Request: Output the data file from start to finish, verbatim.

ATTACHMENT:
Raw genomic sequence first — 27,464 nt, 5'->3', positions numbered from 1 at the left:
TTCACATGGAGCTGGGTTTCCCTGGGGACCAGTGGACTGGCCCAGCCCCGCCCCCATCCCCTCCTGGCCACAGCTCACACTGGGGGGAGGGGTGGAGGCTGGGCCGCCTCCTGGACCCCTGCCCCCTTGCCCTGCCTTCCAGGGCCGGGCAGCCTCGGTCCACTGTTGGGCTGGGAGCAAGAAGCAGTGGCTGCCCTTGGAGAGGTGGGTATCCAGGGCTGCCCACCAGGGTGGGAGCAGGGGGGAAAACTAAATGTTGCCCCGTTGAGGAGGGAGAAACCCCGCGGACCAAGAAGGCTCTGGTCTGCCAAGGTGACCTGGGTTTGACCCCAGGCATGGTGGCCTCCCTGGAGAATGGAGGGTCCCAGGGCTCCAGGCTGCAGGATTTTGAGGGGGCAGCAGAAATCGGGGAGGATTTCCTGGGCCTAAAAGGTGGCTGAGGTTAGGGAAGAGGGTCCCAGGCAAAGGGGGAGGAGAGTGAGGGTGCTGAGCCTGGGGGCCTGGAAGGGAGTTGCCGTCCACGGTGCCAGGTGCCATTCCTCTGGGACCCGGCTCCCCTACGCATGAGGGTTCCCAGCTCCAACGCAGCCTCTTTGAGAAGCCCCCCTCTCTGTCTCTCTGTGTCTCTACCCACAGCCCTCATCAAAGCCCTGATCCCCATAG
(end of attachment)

Raw genomic sequence first — 27,464 nt, 5'->3', positions numbered from 1 at the left:
TTCACATGGAGCTGGGTTTCCCTGGGGACCAGTGGACTGGCCCAGCCCCGCCCCCATCCCCTCCTGGCCACAGCTCACACTGGGGGGAGGGGTGGAGGCTGGGCCGCCTCCTGGACCCCTGCCCCCTTGCCCTGCCTTCCAGGGCCGGGCAGCCTCGGTCCACTGTTGGGCTGGGAGCAAGAAGCAGTGGCTGCCCTTGGAGAGGTGGGTATCCAGGGCTGCCCACCAGGGTGGGAGCAGGGGGGAAAACTAAATGTTGCCCCGTTGAGGAGGGAGAAACCCCGCGGACCAAGAAGGCTCTGGTCTGCCAAGGTGACCTGGGTTTGACCCCAGGCATGGTGGCCTCCCTGGAGAATGGAGGGTCCCAGGGCTCCAGGCTGCAGGATTTTGAGGGGGCAGCAGAAATCGGGGAGGATTTCCTGGGCCTAAAAGGTGGCTGAGGTTAGGGAAGAGGGTCCCAGGCAAAGGGGGAGGAGAGTGAGGGTGCTGAGCCTGGGGGCCTGGAAGGGAGTTGCCGTCCACGGTGCCAGGTGCCATTCCTCTGGGACCCGGCTCCCCTACGCATGAGGGTTCCCAGCTCCAACGCAGCCTCTTTGAGAAGCCCCCCTCTCTGTCTCTCTGTGTCTCTACCCACAGCCCTCATCAAAGCCCTGATCCCCATAG